Location-based games have had a number of notable titles over the years, as designers and developers have tried to gamify locations, or localize games, or whichever approach they feel like taking. While there are some notable exceptions, of course, the majority of these titles tend to follow this pattern: Continue reading Location-based Games and User Retention
Tag: game design
This weekend over at Frisky Mongoose, I rambled off a lengthy list of reasons why people play social games, and I think its fair to say that Facebook game developers are doing a lot of things right.
Now can they change their click-only interfaces to feed players who are hungry for more?
People will click as many times as they need to make what they want out of a social game. But after all the shopping and buying of virtual items, sending gifts and helping neighbors, harvesting crops, feeding animals, cleaning and decorating… Continue reading Hungry for More Challenge and Chance in Social Games
The iTunes App Store is a booming marketplace, full of opportunity for independent developers. At an Apple press conference earlier this month, Steve Jobs said that over 30 million iPhones and 20 million iPod Touch devices have been sold to date. There are over 100 million customers on iTunes, and they’ve been busy – downloading over 1.8 billion apps since the App Store launched in July 2008. But with over 75,000 apps and counting (more than 21,000 in the game category alone), it’s a sink or swim space. The unique iPhone platform is luring talented designers from top names in the traditional video game development industry – ambitious artists, code-monkeys and entrepreneurs of all shapes and sizes looking to try their hand at a new medium, and take on whatever responsibility necessary – including new shoes they’ll learn to fill along the way.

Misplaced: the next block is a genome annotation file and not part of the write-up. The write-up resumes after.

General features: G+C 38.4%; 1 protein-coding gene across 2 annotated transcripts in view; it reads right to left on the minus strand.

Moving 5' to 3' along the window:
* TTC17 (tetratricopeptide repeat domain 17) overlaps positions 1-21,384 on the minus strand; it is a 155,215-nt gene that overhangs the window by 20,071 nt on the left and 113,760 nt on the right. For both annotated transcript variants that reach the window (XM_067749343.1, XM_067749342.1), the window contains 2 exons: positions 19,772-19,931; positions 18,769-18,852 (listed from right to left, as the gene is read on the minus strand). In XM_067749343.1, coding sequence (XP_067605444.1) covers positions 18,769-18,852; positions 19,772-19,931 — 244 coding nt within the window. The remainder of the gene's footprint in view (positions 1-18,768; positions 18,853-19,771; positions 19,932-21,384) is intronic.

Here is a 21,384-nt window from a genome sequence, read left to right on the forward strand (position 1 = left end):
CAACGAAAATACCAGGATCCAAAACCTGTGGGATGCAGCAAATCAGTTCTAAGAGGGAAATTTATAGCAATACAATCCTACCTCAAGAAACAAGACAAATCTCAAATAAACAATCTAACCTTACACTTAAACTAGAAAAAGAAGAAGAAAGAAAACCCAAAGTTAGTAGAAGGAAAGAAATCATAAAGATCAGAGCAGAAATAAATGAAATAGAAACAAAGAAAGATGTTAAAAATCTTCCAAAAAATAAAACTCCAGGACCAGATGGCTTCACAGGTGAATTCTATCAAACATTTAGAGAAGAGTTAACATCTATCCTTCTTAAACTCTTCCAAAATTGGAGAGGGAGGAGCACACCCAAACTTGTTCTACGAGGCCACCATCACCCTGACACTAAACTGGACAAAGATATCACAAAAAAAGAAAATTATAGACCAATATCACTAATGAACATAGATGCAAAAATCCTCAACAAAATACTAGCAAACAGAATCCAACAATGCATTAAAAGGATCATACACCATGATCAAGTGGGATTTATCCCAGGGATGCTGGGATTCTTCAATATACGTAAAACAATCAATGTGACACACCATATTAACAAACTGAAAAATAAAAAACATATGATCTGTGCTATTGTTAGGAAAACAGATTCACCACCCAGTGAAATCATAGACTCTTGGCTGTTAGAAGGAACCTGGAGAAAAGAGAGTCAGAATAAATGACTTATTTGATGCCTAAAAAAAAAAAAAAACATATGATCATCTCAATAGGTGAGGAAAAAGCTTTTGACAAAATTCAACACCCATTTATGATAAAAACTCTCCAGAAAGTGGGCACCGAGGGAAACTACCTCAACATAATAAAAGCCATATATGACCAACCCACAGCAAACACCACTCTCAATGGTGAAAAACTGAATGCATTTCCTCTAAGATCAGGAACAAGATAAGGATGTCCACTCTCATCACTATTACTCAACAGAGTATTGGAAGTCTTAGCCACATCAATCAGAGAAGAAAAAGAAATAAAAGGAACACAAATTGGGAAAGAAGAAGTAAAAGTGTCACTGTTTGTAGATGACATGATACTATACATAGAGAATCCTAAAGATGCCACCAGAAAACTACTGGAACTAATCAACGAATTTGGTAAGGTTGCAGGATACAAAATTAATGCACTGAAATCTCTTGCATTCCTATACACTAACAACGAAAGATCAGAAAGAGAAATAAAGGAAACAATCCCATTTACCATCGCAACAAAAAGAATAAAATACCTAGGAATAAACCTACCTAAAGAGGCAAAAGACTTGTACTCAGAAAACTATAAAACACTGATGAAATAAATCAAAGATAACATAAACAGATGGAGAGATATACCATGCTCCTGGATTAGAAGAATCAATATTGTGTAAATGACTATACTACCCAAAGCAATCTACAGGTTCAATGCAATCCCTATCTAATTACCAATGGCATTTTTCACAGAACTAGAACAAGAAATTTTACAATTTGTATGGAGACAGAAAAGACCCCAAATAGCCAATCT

There are already more than 100,000 third-parties in the iPhone Developer Program, and the App Store marketplace has created a community mindset among many of these smaller independent companies, who are willing to share some of their “secrets” and learn from their competitors to further their cause and to coexist symbiotically, if you will. One such indie developer is Rock Ridge Games. I had a chance to pick the brains of Rock Ridge’s president and VP, Mike Mann and P.J. Snavely, on what it takes to make the transition from licensed, big-budget console game development to the DIY world of iPhone app development – here’s what they had to say…
Can you give us a little background on Rock Ridge Games and your experience in game development?
Rock Ridge Games was started in April of this year with the goal of developing interesting and fun original games for the incredible new smartphones hitting the market. There are only two of us (Mike Mann and PJ Snavely) but we’ve got almost 30 years of combined experience in game development, having come from the console side of development. We’ve worked on everything from multi-million dollar licensed sports games to small independent titles for XBLA. The iPhone is our new frontier.